While I was not experiencing overheating early on in my flight testing, we got a really bad run of hot weather in Seattle, and I was getting elevated temperatures after initial takeoff and climb to pattern altitude and was pushing low 220's. Even trying slow lower power climbs it was not possible to reduce th temps to below 218, so I knew I had to deal with modifications to my cooling.

I started by replacing the supplied 1/4 by 20 100mm long rods with some longer ones and opening up about 6-7 tenths on in inch the radiator opening.

Secondly I created ducting to flow all the air coming in the lower ram to force it into the radiator.

The last was to wrap the muffler with exhaust wrap. 

Between these cooling options I have been able to have virtually unlimited climbing in fairly warm weather without pushing over-temperature. I still get a bit higher fast cruise temperatures, but I don't have the wheel pants on, so when they are installed I should get a faster cruse with less power and that should help speeds, fuel burn and temps across the board.

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Thanks Jonathan for the tip off. Mild Winter temps. here in South Australia at the moment.  The highest I’ve seen on my similar project is 185F in climb, usually 170F when tootling around. No air ducting mods as you have described.  Close to 40 hours now.   John

What does your radiator intake look like?

Early construction photo here:Current set-up, as below, with nominal 'flying stone' protection, as advised by our on-field Mechanic.

Note little baffles, positioned each side and below, maximising air into the throat of the radiator.

I'll get my offset measurements; front opening and tapered rear, next time I'm at the hangar:

I also made this 'go faster' fairing, now in place at the back of the Radiator, to smooth out the airflow:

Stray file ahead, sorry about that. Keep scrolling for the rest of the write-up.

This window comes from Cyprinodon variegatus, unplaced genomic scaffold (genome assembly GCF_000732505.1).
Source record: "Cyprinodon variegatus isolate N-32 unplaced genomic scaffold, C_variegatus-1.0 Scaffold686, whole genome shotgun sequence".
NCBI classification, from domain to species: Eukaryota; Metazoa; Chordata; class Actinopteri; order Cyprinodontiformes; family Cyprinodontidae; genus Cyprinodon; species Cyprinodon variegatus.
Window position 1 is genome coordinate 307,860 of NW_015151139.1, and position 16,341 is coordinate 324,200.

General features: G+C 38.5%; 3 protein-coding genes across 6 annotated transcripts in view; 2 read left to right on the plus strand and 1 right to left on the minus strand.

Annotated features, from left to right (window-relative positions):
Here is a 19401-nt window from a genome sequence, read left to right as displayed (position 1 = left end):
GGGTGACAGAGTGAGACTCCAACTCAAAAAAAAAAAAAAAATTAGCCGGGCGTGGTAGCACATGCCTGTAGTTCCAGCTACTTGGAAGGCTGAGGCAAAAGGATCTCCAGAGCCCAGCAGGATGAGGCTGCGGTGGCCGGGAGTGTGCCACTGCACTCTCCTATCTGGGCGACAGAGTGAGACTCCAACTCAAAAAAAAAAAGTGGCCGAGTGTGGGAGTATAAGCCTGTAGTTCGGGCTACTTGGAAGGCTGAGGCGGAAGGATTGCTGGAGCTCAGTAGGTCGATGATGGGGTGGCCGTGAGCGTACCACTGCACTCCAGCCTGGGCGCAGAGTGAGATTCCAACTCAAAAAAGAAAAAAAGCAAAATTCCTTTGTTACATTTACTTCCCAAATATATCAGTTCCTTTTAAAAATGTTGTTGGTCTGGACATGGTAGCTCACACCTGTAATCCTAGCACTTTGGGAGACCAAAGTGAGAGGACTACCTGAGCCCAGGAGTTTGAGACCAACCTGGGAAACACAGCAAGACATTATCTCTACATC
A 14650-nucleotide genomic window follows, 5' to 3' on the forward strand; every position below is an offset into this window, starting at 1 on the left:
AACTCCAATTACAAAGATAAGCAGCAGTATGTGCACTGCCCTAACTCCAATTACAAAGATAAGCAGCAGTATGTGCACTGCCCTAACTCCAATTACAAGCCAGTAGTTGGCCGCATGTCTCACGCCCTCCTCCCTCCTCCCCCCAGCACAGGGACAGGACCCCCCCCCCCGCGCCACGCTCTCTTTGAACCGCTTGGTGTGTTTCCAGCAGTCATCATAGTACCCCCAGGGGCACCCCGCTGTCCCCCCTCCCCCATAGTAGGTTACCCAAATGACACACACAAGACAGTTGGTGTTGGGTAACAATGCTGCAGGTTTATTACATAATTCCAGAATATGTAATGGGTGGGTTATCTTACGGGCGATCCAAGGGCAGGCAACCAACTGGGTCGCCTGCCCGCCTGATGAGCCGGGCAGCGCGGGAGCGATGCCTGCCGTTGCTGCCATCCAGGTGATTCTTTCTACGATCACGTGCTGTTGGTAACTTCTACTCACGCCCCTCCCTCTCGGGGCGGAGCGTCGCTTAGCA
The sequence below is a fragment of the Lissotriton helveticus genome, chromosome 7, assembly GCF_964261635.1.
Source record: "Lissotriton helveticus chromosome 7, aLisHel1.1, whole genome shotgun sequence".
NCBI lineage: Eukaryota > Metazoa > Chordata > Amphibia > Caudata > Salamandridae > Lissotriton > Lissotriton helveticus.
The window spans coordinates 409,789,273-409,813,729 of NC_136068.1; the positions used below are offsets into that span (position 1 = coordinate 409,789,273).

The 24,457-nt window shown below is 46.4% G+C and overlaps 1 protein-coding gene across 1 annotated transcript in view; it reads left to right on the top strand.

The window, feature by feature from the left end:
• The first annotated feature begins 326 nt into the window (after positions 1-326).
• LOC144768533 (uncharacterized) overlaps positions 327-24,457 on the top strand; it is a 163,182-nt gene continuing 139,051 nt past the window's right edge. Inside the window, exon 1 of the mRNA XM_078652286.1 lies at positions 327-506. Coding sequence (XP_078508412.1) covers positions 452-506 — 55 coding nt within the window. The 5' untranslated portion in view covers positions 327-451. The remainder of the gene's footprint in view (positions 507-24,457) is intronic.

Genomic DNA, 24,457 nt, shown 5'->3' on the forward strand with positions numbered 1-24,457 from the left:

My dimensions, finally. 

3" (75mm) opening at the front, like yours Loren, and 90mm to the underside of the radiator at it's rear most point.  No cooling issues, whatsoever, at this stage.  Still Winter here.

As an aside, with the Viking 130, I now gracefully lift off our main bitumen rwy (rather than physically rotate) and sedately climb at 4700 to 4900 rpm, saving the manic 5100 full throttle jump off the ground and nose high climb out for future eventualities.  I'm practicing for that 'limo ride' with likely passengers, once I get my freedom ticket - still waiting!

is that a cookie rack?? lol thats awsome...

Are you talking about oil temps?

Evans Coolant temps.

Double check your radiator. I spoke with Jan at airventure 2019. He said the radiator supplier made a design change but the PN is the same. If you look at the radiator and can see aluminum tubes with fins attached, it may be the old style that is less efficient. If there is a high density of cooling fins and the flow tubes cannot easily be seen, you have the higher efficiency radiator. Check with Jan to verify you have the high efficiency radiator

What is the distance between the bottom of your fuselage and top of radiator?

Do you have a NACA duct on top of your cowl or did you open the gap between the spinner and cowl, or both?

How high can you climb from your normal cruise speed, at pattern altitude, before temperatures reach max?

No responses, so I guess I'll start.

We have 3" between bottom of fuselage and top of radiator.  We do not have NACA duct, but have approx 3/4" opening around the spinner, but with more than 2" on the sides of spinner.  


From a cruise altitude of around 1500 ft, and cruise speed of 60kts, we're lucky to climb 800ft before the coolant temperature reaches 220ºf.  Without the cowl, the aircraft continues to climb without overheating.  


To direct more air to the radiator, we also added inlet louvers under the fuselage and just above the radiator.  These louvers didn't help, making me believe the radiator is already cooling as best it can.  

I'm starting to suspect the cowl is trapping to much heat and we should add cooling louvers to both sides.  

Hi Loren, I guess not many builders venture this far down into the Forum.  I haven't been to my hangar yet to measure my radiator opening, sorry.  Trawling my photos, I guess we have all done our Thermostat mod, as here:

And this is my Cowl opening (no NACA inlet):

And this is what I typically see in flight; 77 to 85degrees C (170 to 185F).  The highest I've seen is 88C.

This photo take at high idle on the ground after a flight:

And I attach a flight test report of a climb to 8400ft and then a long glide, that Builders might find of interest.

MTOW 8500ft Climb then long Glide Test.pdf

John, this is great information.  Thank you for sharing.  I am a bit confused, though, with the graph on your flight test report.  You discuss flying around 8400 ft, but the graph is only showing an altitude of around 2,400 ft.  What am I missing.  Any idea how high you can climb at around 65 kts before the engine reaches max temperature?

RSS

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